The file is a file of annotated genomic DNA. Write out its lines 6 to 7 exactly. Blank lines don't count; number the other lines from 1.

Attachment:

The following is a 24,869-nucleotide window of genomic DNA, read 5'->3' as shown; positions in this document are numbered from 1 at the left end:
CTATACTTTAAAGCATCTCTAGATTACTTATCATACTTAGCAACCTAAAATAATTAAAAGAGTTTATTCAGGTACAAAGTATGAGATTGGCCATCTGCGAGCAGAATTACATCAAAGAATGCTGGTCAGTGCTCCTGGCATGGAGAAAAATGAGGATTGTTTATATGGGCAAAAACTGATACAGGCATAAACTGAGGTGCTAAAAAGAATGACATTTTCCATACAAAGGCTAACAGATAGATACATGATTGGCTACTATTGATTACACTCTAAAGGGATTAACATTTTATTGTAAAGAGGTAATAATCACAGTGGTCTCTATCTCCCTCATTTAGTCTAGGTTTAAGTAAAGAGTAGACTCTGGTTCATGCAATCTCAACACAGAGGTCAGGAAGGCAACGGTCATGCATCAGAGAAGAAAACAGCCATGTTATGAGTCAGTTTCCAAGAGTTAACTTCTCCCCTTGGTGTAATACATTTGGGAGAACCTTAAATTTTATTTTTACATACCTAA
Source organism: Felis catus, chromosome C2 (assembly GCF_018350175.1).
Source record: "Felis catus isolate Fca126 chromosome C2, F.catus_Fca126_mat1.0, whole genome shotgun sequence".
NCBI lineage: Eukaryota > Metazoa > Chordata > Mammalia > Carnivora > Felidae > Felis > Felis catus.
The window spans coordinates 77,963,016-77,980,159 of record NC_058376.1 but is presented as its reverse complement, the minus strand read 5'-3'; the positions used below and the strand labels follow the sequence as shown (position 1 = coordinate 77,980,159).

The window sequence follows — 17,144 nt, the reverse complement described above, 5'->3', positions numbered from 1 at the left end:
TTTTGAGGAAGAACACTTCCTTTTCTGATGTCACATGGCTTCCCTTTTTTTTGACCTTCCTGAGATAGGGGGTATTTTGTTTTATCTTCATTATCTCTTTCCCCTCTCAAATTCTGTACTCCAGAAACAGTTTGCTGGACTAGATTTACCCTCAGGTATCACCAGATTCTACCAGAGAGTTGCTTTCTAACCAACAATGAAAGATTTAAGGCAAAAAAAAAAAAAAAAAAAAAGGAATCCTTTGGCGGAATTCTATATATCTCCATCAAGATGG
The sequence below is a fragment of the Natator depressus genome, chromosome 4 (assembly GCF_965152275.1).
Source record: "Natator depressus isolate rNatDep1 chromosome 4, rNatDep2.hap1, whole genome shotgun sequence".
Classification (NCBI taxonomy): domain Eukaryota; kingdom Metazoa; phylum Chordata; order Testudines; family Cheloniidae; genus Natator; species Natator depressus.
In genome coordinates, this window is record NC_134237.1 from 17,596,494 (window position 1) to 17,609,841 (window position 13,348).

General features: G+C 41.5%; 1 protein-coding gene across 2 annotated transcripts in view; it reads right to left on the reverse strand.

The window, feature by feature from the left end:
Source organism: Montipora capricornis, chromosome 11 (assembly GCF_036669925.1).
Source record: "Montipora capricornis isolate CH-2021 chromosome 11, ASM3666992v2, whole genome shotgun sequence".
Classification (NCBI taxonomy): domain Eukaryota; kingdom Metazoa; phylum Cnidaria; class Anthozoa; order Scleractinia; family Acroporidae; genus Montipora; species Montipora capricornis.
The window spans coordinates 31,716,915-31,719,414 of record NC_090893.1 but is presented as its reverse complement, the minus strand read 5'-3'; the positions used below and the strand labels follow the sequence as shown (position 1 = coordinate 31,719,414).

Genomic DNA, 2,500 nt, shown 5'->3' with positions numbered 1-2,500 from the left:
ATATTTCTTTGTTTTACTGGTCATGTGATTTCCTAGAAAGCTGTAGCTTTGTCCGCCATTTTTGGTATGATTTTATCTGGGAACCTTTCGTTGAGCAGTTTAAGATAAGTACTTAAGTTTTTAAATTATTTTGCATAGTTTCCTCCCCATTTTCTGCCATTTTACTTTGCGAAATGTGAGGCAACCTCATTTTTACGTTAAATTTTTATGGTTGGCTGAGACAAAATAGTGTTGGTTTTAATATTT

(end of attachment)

The window spans coordinates 77,963,016-77,980,159 of record NC_058376.1 but is presented as its reverse complement, the minus strand read 5'-3'; the positions used below and the strand labels follow the sequence as shown (position 1 = coordinate 77,980,159).

The window sequence follows — 17,144 nt, the reverse complement described above, 5'->3', positions numbered from 1 at the left end: